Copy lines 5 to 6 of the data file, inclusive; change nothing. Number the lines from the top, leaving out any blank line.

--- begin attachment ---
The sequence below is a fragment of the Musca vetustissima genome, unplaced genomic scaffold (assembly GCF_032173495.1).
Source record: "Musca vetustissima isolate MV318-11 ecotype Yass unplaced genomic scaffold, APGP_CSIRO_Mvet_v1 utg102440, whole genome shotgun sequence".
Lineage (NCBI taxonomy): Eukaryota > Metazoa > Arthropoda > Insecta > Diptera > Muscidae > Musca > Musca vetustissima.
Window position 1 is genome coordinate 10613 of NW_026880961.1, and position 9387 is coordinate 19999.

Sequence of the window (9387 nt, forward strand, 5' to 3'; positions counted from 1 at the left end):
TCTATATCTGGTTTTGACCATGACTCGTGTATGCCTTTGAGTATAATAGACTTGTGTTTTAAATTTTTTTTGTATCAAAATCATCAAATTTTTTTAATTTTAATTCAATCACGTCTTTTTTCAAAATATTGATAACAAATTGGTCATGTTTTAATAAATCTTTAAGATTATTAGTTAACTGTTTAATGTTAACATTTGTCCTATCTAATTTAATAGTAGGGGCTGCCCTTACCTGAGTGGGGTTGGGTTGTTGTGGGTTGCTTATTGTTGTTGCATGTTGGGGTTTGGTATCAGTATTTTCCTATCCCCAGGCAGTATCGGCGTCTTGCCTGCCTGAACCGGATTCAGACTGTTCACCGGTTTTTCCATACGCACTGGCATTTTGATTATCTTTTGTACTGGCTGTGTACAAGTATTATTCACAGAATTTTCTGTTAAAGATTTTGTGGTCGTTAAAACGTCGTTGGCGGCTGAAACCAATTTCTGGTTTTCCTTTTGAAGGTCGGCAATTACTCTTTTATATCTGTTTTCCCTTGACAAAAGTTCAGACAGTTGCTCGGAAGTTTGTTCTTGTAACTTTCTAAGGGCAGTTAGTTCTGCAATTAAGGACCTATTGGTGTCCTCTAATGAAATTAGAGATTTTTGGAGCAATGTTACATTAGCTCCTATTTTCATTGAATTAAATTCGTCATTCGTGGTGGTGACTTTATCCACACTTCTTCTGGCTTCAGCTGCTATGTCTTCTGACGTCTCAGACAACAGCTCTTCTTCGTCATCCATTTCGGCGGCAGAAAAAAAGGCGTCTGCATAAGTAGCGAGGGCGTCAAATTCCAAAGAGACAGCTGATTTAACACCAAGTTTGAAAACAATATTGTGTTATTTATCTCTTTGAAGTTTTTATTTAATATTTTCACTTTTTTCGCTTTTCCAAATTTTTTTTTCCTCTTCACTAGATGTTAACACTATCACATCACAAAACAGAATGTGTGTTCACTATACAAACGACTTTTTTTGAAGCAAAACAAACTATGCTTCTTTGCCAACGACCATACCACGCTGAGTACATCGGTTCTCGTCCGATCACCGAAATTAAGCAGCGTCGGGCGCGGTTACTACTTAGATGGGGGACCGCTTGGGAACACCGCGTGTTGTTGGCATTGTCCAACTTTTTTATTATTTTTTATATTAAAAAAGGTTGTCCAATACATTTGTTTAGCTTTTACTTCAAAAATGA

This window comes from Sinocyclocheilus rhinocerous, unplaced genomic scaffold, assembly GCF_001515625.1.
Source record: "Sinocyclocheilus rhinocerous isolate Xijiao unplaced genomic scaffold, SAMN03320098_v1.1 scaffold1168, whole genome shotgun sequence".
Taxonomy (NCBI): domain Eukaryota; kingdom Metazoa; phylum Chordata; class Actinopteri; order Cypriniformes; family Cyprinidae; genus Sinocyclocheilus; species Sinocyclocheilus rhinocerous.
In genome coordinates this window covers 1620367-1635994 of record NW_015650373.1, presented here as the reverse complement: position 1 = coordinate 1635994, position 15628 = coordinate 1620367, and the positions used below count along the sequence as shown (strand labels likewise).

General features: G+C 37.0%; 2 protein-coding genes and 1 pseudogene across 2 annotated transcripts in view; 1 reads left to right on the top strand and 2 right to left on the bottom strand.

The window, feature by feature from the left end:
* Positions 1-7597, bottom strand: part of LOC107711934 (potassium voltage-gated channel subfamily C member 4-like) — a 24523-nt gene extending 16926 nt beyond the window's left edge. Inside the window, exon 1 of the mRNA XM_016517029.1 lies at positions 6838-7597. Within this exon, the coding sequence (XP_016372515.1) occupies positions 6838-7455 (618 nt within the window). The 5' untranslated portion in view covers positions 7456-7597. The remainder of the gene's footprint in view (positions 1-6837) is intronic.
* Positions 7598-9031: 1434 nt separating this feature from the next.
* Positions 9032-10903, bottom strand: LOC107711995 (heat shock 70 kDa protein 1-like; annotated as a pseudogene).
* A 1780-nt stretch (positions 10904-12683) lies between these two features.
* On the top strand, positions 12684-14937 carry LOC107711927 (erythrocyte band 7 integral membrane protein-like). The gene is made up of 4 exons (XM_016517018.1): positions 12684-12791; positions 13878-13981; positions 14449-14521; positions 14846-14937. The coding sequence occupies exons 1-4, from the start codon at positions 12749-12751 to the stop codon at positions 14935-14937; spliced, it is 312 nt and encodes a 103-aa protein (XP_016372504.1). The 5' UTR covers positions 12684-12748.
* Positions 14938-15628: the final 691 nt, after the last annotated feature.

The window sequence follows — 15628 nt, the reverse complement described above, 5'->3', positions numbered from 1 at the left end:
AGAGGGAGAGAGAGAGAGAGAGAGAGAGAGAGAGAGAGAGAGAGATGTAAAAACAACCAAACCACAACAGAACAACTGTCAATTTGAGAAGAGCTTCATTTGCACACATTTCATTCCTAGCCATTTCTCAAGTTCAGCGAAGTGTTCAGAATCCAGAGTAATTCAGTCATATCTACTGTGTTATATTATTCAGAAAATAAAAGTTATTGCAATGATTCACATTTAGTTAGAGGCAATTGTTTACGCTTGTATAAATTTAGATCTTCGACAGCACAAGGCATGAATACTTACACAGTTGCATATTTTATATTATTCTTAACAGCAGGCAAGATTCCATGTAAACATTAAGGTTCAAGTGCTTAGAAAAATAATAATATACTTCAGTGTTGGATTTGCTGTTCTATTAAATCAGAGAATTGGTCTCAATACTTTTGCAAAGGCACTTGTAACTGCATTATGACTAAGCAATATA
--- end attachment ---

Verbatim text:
Sequence of the window (9387 nt, forward strand, 5' to 3'; positions counted from 1 at the left end):
TCTATATCTGGTTTTGACCATGACTCGTGTATGCCTTTGAGTATAATAGACTTGTGTTTTAAATTTTTTTTGTATCAAAATCATCAAATTTTTTTAATTTTAATTCAATCACGTCTTTTTTCAAAATATTGATAACAAATTGGTCATGTTTTAATAAATCTTTAAGATTATTAGTTAACTGTTTAATGTTAACATTTGTCCTATCTAATTTAATAGTAGGGGCTGCCCTTACCTGAGTGGGGTTGGGTTGTTGTGGGTTGCTTATTGTTGTTGCATGTTGGGGTTTGGTATCAGTATTTTCCTATCCCCAGGCAGTATCGGCGTCTTGCCTGCCTGAACCGGATTCAGACTGTTCACCGGTTTTTCCATACGCACTGGCATTTTGATTATCTTTTGTACTGGCTGTGTACAAGTATTATTCACAGAATTTTCTGTTAAAGATTTTGTGGTCGTTAAAACGTCGTTGGCGGCTGAAACCAATTTCTGGTTTTCCTTTTGAAGGTCGGCAATTACTCTTTTATATCTGTTTTCCCTTGACAAAAGTTCAGACAGTTGCTCGGAAGTTTGTTCTTGTAACTTTCTAAGGGCAGTTAGTTCTGCAATTAAGGACCTATTGGTGTCCTCTAATGAAATTAGAGATTTTTGGAGCAATGTTACATTAGCTCCTATTTTCATTGAATTAAATTCGTCATTCGTGGTGGTGACTTTATCCACACTTCTTCTGGCTTCAGCTGCTATGTCTTCTGACGTCTCAGACAACAGCTCTTCTTCGTCATCCATTTCGGCGGCAGAAAAAAAGGCGTCTGCATAAGTAGCGAGGGCGTCAAATTCCAAAGAGACAGCTGATTTAACACCAAGTTTGAAAACAATATTGTGTTATTTATCTCTTTGAAGTTTTTATTTAATATTTTCACTTTTTTCGCTTTTCCAAATTTTTTTTTCCTCTTCACTAGATGTTAACACTATCACATCACAAAACAGAATGTGTGTTCACTATACAAACGACTTTTTTTGAAGCAAAACAAACTATGCTTCTTTGCCAACGACCATACCACGCTGAGTACATCGGTTCTCGTCCGATCACCGAAATTAAGCAGCGTCGGGCGCGGTTACTACTTAGATGGGGGACCGCTTGGGAACACCGCGTGTTGTTGGCATTGTCCAACTTTTTTATTATTTTTTATATTAAAAAAGGTTGTCCAATACATTTGTTTAGCTTTTACTTCAAAAATGA